Glenn Close and Amy Adams are perennial Oscar bridesmaids who could have strutted up the aisle if “Hillbilly Elegy” had been a little better.
Giving both women juicy roles that show their range, director Ron Howard unfortunately fails to explain why their story is important.
Based on J.D. Vance’s bestseller, it could have been a deeper look at the divide between red and blue states, particularly now. Instead, it’s a cold acting exercise that says little about the lessons Vance learned straddling both worlds.
His mother, Bev (Adams), was trained as a nurse but keeps losing jobs when addiction gets the best of her. That means parenting is left to Mamaw (Close), Bev’s mother. She’s a crusty old woman who views life in terms of “Terminator” dynamics and is never too far from a cigarette.
We encounter J.D. (Gabriel Basso) when he’s a student at Yale and he’s called home to deal with his mother, who has had a heroin overdose. When he tries to get her into rehab, flashbacks flesh out the story. Bev doesn’t take responsibility for her actions; she’s constantly painting herself as a victim. Mamaw isn’t much better. She has her own rough patch and a rocky relationship with her daughter. But she knows J.D. and his sister (Haley Bennett, in a nice, subdued performance) won’t thrive without guidance.
Glimpses of the privileged life J.D. leads are simple at best. He doesn’t know what silverware to use at an important dinner; he’s unsure how to act around people who didn’t struggle. Similarly, he isn’t at ease with the folks at home. When he attempts to steal a calculator as a teenager, Mamaw steps in and shows him the error of his ways.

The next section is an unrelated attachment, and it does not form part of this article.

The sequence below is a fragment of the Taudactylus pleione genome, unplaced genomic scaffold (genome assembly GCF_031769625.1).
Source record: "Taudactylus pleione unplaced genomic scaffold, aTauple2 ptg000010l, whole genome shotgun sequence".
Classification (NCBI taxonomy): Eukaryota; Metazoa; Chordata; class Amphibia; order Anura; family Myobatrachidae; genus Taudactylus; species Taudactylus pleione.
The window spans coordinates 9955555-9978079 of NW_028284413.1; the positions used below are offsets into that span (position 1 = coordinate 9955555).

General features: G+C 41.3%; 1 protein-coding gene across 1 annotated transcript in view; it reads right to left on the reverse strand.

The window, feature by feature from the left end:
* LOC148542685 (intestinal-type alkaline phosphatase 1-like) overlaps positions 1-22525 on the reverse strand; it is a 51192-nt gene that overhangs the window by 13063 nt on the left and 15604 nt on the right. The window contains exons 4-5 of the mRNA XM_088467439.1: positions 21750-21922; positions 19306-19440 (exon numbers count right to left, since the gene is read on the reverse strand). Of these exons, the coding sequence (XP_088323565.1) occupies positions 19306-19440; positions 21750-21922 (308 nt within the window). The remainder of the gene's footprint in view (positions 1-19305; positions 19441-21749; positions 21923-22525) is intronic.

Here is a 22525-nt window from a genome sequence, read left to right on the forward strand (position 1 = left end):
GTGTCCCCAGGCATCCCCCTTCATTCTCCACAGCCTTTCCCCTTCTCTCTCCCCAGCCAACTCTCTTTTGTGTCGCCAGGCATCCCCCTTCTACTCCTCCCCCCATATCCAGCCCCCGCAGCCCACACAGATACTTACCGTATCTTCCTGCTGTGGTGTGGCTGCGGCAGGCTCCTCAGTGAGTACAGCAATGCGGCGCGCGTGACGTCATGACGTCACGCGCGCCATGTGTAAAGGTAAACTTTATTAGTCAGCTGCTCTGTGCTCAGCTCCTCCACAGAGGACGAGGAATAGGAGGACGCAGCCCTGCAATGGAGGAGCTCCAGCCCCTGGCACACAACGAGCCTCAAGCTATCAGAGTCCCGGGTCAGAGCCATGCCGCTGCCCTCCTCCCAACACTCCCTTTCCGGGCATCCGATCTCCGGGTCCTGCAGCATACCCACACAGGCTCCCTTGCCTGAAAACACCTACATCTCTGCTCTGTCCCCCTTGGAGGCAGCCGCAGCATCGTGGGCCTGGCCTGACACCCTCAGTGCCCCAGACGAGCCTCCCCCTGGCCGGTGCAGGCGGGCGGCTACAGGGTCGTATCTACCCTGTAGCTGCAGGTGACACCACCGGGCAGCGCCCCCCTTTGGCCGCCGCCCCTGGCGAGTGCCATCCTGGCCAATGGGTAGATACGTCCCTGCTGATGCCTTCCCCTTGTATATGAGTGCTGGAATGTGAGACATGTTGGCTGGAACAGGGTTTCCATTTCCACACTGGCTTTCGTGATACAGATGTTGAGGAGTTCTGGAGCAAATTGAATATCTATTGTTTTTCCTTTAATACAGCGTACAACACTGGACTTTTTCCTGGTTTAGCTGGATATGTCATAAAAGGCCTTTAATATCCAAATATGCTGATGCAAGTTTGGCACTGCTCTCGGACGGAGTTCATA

Clearly, this is like “Green Book” – a “sanitized for your protection” look at a different lifestyle. Bev never quite catches a break – or the effect she has on her children. Mamaw never softens, even when she gets plenty of credit from the grandson she raised.
There’s a lot that Howard leaves between the cracks of the story but he isn’t afraid to let Close and Adams act up a storm. Both deliver – in big ways – but you wonder why they even bothered.
Close – who could win that elusive Oscar – hides under big T-shirts, oversized glasses and an uncontrolled wig. Adams delivers every line with an air of defiance. Together, they're electric. Apart, they’re like a miscast Jodie Foster.
Owen Asztalos, as the younger J.D., is more successful at nuance than Basso. You can see the struggle. Basso has already leaned in and there’s not quite the crisis of conscience, particularly when he has to deal with his mother and a prospective internship at the same time.